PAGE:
Unsupervised PCA showed that the AD and AI tumors segregated from one another. After filtering the data, 239 differentially expressed genes were identified. Two main gene ontologies were found discordant between AI and AD tumors: macromolecule biosynthesis was down-regulated and cell adhesion up-regulated in AI tumors. Other differentially expressed genes were related to IL-6 signaling, as well as angiogenesis, cell adhesion, apoptosis, oxidative stress, and hormone response. The DIGMAP analysis identified nine regions of potential chromosomal deletion in the AI tumors including 1p36, 3p21, 6p21, 8p21, 11p15, 11q12, 12q23, 16q12, and 16q21.
Taken together, these data identify several unique characteristics of AI prostate cancer that may hold potential for the development of targeted therapeutic intervention.
PMCID: PMC1432092  PMID: 16203770
microarrays; androgen-independent prostate cancer; laser capture microdissection; RNA amplification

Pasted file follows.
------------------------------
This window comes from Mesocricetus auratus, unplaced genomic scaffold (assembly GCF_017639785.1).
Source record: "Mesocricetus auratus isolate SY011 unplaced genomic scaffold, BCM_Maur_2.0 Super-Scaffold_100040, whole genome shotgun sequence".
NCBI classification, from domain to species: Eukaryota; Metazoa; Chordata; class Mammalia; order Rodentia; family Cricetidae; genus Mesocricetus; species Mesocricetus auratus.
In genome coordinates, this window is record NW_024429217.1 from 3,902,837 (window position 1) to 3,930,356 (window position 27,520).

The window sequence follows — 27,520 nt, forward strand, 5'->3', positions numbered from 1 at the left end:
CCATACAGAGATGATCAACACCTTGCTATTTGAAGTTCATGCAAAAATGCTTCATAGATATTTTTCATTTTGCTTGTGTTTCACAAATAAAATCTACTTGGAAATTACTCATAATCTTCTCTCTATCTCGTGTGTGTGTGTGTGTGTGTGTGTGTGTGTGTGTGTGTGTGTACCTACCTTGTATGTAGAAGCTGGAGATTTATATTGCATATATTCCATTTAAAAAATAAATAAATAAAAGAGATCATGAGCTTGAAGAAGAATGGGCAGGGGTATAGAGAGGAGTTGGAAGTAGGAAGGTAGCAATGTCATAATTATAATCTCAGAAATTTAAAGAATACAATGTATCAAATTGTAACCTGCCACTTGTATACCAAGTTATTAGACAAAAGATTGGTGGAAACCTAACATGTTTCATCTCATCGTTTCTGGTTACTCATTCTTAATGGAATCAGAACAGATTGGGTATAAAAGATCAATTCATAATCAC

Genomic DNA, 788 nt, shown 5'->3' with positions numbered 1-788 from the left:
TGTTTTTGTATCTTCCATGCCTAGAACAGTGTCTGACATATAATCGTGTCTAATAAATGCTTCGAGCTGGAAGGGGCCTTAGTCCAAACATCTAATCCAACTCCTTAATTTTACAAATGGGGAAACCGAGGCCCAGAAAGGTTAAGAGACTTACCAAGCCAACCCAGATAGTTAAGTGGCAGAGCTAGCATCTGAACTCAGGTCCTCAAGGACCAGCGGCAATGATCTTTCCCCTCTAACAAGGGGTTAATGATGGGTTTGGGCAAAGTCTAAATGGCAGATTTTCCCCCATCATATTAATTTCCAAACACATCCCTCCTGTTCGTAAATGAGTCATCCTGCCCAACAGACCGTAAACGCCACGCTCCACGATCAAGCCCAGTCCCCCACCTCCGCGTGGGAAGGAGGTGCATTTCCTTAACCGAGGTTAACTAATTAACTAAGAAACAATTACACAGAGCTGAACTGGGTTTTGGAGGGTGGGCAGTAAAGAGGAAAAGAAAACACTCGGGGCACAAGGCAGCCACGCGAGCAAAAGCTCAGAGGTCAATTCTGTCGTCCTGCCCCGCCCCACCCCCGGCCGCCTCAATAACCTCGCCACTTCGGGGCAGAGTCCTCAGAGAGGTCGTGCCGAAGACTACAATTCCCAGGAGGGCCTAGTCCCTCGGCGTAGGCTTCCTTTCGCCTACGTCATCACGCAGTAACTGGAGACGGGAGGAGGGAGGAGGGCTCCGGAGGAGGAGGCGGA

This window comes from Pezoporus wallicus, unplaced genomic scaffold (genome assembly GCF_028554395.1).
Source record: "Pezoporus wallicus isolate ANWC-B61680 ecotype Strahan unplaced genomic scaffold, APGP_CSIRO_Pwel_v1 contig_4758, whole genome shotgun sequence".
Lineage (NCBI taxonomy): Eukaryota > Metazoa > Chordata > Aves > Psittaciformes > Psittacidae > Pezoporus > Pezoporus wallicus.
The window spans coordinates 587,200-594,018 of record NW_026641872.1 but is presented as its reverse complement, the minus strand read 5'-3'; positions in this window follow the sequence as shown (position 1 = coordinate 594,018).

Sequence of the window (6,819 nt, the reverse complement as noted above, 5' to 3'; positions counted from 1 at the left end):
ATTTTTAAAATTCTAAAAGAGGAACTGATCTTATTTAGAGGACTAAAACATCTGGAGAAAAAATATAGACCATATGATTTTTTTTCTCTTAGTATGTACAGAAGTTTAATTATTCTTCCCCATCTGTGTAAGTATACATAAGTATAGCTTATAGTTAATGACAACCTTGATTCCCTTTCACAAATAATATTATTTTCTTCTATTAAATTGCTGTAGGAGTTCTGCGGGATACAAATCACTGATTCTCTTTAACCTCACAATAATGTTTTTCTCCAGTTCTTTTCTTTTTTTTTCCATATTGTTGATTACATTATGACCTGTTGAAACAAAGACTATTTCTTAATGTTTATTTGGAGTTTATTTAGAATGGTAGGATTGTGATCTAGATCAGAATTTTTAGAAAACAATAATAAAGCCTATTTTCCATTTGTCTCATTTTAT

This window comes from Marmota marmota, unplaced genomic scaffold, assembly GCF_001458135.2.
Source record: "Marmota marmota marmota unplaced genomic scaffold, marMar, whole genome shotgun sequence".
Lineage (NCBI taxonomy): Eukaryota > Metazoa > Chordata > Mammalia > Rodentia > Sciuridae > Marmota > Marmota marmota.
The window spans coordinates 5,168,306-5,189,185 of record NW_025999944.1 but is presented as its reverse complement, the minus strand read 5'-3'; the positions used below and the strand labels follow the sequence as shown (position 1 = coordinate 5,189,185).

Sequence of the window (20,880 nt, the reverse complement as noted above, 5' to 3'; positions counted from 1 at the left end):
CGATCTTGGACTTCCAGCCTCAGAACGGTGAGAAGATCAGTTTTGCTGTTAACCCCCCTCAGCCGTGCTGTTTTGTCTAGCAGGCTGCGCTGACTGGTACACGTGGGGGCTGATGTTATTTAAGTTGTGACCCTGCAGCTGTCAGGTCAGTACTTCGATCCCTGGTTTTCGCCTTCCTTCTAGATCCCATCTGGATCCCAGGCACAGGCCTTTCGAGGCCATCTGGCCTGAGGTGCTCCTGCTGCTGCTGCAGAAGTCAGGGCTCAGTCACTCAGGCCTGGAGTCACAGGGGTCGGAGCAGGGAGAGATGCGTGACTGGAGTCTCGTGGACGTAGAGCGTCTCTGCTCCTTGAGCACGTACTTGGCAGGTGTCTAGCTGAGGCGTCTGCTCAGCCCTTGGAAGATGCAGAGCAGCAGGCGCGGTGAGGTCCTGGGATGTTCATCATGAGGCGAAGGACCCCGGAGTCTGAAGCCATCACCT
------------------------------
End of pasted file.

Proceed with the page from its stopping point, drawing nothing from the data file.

6.  Tumor-associated endothelial cells display GSTP1 and RARβ2 promoter methylation in human prostate cancer 
A functional blood supply is essential for tumor growth and proliferation. However, the mechanism of blood vessel recruitment to the tumor is still poorly understood. Ideally, a thorough molecular assessment of blood vessel cells would be critical in our comprehension of this process. Yet, to date, there is little known about the molecular makeup of the endothelial cells of tumor-associated blood vessels, due in part to the difficulty of isolating a pure population of endothelial cells from the heterogeneous tissue environment.
Here we describe the use of a recently developed technique, Expression Microdissection, to isolate endothelial cells from the tumor microenvironment. The methylation status of the dissected samples was evaluated for GSTP1 and RARβ2 promoters via the QMS-PCR method.
Comparing GSTP1 and RARβ2 promoter methylation data, we show that 100% and 88% methylation is detected, respectively, in the tumor areas, both in epithelium and endothelium. Little to no methylation is observed in non-tumor tissue areas.
We applied an accurate microdissection technique to isolate endothelial cells from tissues, enabling DNA analysis such as promoter methylation status. The observations suggest that epigenetic alterations may play a role in determining the phenotype of tumor-associated vasculature.
PMCID: PMC1420331  PMID: 16512911

Results 1-6 (6)